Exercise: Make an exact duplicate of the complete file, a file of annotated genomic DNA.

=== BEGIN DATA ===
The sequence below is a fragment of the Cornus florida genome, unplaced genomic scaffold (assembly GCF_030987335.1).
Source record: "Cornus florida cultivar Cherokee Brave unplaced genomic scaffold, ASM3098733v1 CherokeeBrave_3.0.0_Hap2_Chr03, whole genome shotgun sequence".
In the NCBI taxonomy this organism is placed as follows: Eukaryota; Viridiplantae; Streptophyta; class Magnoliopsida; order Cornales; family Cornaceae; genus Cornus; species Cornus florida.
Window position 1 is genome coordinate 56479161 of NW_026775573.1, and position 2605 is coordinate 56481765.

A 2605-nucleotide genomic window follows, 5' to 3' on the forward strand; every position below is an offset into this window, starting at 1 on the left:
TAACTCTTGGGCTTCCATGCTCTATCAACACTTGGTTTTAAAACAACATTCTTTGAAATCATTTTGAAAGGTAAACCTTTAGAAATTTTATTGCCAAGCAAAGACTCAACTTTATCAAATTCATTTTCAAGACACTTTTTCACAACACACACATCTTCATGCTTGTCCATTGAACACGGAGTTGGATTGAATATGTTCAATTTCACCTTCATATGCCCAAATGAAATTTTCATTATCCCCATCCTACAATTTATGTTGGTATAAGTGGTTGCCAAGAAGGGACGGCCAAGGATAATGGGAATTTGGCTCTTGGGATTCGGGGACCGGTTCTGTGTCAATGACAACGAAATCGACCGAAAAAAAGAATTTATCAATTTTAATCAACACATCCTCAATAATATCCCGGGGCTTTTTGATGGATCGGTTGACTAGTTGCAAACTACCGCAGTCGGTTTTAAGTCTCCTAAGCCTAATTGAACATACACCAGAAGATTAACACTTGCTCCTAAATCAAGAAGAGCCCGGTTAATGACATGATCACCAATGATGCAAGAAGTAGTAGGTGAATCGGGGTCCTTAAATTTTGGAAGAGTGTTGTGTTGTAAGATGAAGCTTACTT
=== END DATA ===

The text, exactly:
The sequence below is a fragment of the Cornus florida genome, unplaced genomic scaffold (assembly GCF_030987335.1).
Source record: "Cornus florida cultivar Cherokee Brave unplaced genomic scaffold, ASM3098733v1 CherokeeBrave_3.0.0_Hap2_Chr03, whole genome shotgun sequence".
In the NCBI taxonomy this organism is placed as follows: Eukaryota; Viridiplantae; Streptophyta; class Magnoliopsida; order Cornales; family Cornaceae; genus Cornus; species Cornus florida.
Window position 1 is genome coordinate 56479161 of NW_026775573.1, and position 2605 is coordinate 56481765.

A 2605-nucleotide genomic window follows, 5' to 3' on the forward strand; every position below is an offset into this window, starting at 1 on the left:
TAACTCTTGGGCTTCCATGCTCTATCAACACTTGGTTTTAAAACAACATTCTTTGAAATCATTTTGAAAGGTAAACCTTTAGAAATTTTATTGCCAAGCAAAGACTCAACTTTATCAAATTCATTTTCAAGACACTTTTTCACAACACACACATCTTCATGCTTGTCCATTGAACACGGAGTTGGATTGAATATGTTCAATTTCACCTTCATATGCCCAAATGAAATTTTCATTATCCCCATCCTACAATTTATGTTGGTATAAGTGGTTGCCAAGAAGGGACGGCCAAGGATAATGGGAATTTGGCTCTTGGGATTCGGGGACCGGTTCTGTGTCAATGACAACGAAATCGACCGAAAAAAAGAATTTATCAATTTTAATCAACACATCCTCAATAATATCCCGGGGCTTTTTGATGGATCGGTTGACTAGTTGCAAACTACCGCAGTCGGTTTTAAGTCTCCTAAGCCTAATTGAACATACACCAGAAGATTAACACTTGCTCCTAAATCAAGAAGAGCCCGGTTAATGACATGATCACCAATGATGCAAGAAGTAGTAGGTGAATCGGGGTCCTTAAATTTTGGAAGAGTGTTGTGTTGTAAGATGAAGCTTACTT